Take It to 11! the 5 Loudest Things in the Natural World

The world, as you, being alive, have probably noticed, can be a rather noisy place. But leave aside the din of traffic, the clamoring television, or, say,
The world, as you, being alive, have probably noticed, can be a rather noisy place. But leave aside the din of traffic, the clamoring television, or, say, the sound of a building being demolished (which is loud, believe me) and let’s turn instead to nature. We tend to think of the sounds of the natural world as being harmonious, blissful, and calming. When you think of “nature sounds” quite likely your mind goes to the gentle songs of birds greeting the dawn, the flow of a little creek, or perhaps the wind whispering through the boughs of a willow? That’s all fine and good but I’m still saying screw it – today we’re talking about the loudest goddamn things nature has to throw at you. EARPLUG TIME, FOLKS!

5 And finally… The Bloop!

The Bloop is a sound that still mystifies scientists today, years after its 1997 detection. It was an extremely loud, very low frequency noise that was traced to somewhere deep in the Pacific Ocean, due west of Tierra del Fuego. It could have come from distant icebergs calving off of a glacier, it could have been underwater seismic activity, or it could even have been some strange animal sound, we’re still not entirely sure. But we do know that it was loud enough to be detected by underwater sound sensors over 3,000 miles apart.

4 Next up, it’s both you and your pets favorite thing to hear at night, thunder!

The apparent differing volume of this phenomenon is usually simply related to your proximity to the lightning that caused it, with most thunder averaging around 120 decibels when measured. That is quieter than a jet engine, but louder than an ambulance’s siren. So why does it seem so much more potent, and why does it last so long (the rumble effect)? That’s because whereas most “sound events” originate from one specific spot, a thunder clap may occur all up and down an extremely long lightning bolt.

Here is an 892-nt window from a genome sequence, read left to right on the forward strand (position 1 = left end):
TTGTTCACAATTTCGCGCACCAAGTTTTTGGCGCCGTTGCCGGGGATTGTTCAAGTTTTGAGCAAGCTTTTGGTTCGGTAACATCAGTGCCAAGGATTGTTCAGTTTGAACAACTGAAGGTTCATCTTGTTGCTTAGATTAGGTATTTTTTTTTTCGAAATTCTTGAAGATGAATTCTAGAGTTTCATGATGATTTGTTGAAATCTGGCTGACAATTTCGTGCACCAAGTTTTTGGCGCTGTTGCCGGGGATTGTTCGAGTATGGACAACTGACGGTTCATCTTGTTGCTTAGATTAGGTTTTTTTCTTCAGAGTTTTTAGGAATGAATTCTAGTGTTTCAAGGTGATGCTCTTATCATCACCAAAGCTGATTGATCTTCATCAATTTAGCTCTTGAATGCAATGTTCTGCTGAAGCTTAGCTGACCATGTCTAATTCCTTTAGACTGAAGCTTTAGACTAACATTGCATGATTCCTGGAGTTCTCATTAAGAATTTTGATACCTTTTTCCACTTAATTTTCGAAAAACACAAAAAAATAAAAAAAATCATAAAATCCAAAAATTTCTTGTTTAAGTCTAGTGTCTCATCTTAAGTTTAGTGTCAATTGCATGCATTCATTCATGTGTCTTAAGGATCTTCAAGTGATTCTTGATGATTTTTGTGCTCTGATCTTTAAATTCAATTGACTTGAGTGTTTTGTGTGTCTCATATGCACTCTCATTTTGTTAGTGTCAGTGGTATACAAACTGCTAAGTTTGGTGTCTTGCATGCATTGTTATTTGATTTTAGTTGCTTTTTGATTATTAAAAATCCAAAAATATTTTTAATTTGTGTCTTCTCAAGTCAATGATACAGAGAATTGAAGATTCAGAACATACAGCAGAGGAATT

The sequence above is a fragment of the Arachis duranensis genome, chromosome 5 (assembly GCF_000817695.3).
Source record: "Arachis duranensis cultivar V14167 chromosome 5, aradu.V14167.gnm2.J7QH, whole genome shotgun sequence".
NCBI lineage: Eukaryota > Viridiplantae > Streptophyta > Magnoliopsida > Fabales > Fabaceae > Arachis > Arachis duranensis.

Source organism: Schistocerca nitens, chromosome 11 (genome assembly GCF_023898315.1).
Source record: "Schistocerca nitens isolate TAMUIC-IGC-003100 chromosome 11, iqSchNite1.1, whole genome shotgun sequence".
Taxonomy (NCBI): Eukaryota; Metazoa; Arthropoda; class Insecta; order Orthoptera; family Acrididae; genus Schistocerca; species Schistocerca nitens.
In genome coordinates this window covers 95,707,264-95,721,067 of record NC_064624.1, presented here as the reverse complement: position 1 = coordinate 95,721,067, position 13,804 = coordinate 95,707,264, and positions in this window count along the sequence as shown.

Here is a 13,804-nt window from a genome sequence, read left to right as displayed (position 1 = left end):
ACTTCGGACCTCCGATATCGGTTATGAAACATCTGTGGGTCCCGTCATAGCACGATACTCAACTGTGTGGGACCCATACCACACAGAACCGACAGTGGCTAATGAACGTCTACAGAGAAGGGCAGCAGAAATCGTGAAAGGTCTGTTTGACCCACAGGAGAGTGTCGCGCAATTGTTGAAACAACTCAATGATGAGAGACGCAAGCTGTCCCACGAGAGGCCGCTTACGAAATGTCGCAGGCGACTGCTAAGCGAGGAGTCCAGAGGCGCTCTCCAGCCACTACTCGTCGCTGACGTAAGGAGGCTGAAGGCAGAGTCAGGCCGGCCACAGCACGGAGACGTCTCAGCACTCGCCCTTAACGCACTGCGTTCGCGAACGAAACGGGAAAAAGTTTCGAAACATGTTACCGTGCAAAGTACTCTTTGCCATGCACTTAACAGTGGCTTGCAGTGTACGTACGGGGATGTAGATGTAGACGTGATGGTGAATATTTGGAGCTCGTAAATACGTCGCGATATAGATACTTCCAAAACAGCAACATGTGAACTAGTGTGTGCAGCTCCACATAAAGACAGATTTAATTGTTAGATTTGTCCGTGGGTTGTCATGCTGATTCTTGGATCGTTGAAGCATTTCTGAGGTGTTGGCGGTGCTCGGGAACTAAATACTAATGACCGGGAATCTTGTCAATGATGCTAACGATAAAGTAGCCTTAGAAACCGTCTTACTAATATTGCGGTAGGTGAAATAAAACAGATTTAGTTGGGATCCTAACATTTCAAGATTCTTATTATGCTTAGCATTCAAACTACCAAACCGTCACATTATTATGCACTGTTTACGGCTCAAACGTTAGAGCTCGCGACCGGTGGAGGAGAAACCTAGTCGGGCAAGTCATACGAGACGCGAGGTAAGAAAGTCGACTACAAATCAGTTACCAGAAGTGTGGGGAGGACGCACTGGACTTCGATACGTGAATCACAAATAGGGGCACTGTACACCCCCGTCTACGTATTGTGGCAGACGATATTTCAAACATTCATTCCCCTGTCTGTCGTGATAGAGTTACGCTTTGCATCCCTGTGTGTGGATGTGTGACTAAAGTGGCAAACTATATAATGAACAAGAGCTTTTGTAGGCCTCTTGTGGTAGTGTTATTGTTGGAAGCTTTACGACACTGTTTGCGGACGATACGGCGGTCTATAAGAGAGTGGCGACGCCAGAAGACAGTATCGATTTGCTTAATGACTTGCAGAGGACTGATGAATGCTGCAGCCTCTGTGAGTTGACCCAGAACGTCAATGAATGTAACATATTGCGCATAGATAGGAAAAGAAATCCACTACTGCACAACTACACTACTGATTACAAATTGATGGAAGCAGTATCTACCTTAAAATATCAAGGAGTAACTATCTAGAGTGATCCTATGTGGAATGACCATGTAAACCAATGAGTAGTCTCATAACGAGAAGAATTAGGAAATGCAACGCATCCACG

3 Shocking, no, that the biggest animal alive is also the loudest, right?

Now we step down remarkably in the pure decibel count, but stay sky high, relatively, in the “Holy hell, that’s loud” department, and discuss the loudest animal on earth, the (drumroll) Blue Whale. (Technically the Pistol Shrimp can “make” a louder noise, but it’s mechanical, not vocal, so forget them.) These majestic shrieking sea mammals can make a sort wailing/whistling call that would be measured at near 190 decibels if it were made in the air. That is enough to do serious if not permanent damage to the human ear. As the sound is made underwater, it is not so deafening-sounding, but it does travel. How far, you ask? Up to of FIVE HUNDRED MILES. Dang, indeed.

2 The volcanic eruption of Krakatoa

Coming in at such a close second that hey, maybe it should be first, is the volcanic eruption of Krakatoa in 1883. This supermassive eruption destroyed more than 60% of the eponymous island, killed some 40,000 people (including those killed by the huge tsunamis it caused), and could apparently be heard over 3,000 miles away. Just think about that: that is like something happening in New York being heard by folks hanging out in San Francisco. Now that is loud!

1 Tunguska meteoroid strike

The #1 and #2 slots for the loudest ever natural sounds are a toss-up, as there is no way to be certain which truly was louder, but suffice it to say that they were both pretty high on the ol’ decibel count. Let’s go with the Tunguska meteoroid strike as the winner, because why not? This massive meteor exploded shortly before impacting the earth in a (fortunately) remote area of Siberia in 1908. The deafening blast of the celestial missile’s explosion knocked down millions of trees over an area of some 800+ square miles. Devastation at its loudest!
So the next time someone tries to rile up a crowd by cheering “Hey, make some noooooiiiiise!” you can calmly say “Excuse me, sir/madam, but if I want any noise, I’ll kindly take strange underwater very low frequency events or 19th century volcanic eruptions, thank you.” Then just sit back and wait for your free beers, which everyone will surely rush to buy you!